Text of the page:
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Blame it on wires

Book>> Enough, Breaking Free From the World of More by John Naish Hatchette, India Price Rs 350

By Robi Chowdhury
Published: Saturday 04 July 2015


I gave myself a little pat after reading John Naish's Enough. The last few years, I have been resisting the temptation to buy a car. I bought a mobile phone after much persuasion from my family members, but have staved off all their entities to buy a microwave oven.

Actually I am being a little unfair. For much of the book Naish does not seem to be looking for easy answers--the kind I pat my back for. He knows escaping consumerism is a tricky business. At one point, he blames "faulty mental wiring" for his difficulty in resisting his weakness for vintage electric guitars.

I recognize this feeling. I have told myself a number of times I won't buy a new book, till I have finished reading the ones on my reading list--only to go back on my resolve in weeks, even days.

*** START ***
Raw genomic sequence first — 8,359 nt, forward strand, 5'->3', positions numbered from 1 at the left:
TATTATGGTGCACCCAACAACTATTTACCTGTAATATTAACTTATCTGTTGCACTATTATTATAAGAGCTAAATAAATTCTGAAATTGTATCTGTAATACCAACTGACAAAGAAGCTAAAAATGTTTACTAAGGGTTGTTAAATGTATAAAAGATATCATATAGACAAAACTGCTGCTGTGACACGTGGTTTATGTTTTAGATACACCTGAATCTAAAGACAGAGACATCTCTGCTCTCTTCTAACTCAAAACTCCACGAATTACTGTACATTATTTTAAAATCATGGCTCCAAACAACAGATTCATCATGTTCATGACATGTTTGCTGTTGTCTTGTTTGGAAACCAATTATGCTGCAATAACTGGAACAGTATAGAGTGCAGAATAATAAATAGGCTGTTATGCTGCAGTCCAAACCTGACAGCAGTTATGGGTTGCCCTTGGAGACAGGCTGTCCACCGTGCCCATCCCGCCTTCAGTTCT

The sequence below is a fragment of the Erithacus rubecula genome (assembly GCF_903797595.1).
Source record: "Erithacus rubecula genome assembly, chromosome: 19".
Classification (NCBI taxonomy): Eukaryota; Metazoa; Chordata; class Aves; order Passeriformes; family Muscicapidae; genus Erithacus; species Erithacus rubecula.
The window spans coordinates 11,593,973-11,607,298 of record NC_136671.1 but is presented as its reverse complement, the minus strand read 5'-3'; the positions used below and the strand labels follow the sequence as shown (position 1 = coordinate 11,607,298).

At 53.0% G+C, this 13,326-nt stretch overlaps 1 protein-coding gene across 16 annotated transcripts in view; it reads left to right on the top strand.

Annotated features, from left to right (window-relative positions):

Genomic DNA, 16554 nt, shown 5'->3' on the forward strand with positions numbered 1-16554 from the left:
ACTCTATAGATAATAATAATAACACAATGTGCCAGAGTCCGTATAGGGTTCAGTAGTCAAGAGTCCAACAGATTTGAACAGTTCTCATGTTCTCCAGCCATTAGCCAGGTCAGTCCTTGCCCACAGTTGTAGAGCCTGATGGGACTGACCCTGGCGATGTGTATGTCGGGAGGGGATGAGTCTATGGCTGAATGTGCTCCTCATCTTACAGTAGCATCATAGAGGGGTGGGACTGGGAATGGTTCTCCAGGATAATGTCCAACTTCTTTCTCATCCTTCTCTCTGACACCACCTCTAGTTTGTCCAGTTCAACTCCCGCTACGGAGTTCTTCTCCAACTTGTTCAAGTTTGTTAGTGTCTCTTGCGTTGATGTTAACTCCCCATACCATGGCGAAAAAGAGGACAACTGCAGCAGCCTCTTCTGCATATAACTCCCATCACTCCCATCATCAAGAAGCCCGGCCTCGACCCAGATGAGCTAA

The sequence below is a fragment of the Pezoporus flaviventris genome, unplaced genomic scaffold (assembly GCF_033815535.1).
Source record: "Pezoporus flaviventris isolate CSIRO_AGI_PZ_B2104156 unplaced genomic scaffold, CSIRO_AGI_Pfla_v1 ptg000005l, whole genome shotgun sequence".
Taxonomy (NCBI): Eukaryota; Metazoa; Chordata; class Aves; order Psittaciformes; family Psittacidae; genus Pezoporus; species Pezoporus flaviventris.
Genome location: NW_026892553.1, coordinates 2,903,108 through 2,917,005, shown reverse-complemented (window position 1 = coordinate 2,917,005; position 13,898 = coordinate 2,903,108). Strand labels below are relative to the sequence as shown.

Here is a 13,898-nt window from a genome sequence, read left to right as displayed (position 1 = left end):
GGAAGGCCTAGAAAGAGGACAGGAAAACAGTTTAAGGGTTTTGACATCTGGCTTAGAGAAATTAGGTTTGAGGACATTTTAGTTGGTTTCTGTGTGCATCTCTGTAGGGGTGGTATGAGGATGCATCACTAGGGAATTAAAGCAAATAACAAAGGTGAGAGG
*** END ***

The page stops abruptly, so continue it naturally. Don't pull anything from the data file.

Naish would not fault me. For him, we are wired for dissatisfaction. Our wiring was useful in dragging us out of the Stone Age. But now forces us to work ever harder and longer. The eight-hour workday, a result of the late 19th and early 20th century democratic movements, seems an ancient relic in these days of 16-hour shifts. Result our need to accumulate possessions has created a wasteful, consumerist society. Naish demonstrates that we are stressed by information overload; suffer from lifestyle diseases such as obesity; lost in our own clutter to the point that the private storage industry is a cornerstone of the global economy.

Down to Earth Are we then doomed to burn ourselves out? Naish's solutions presented in dot-point form at the end of each chapter do not do justice to his research into neurology, marketing industry and history. To counter the lure of food, he suggests that we savour each mouthful and dine in small restaurants.

We should put each new purchase through a rigorous necessity test. He even gives us reasons to curb our desire for a promotion--very difficult to digest.

Haven't we heard all this before--from our grandmothers to run-of-the-mill self-help books?

Robi Chowdhury is a playwright based in Mumbai

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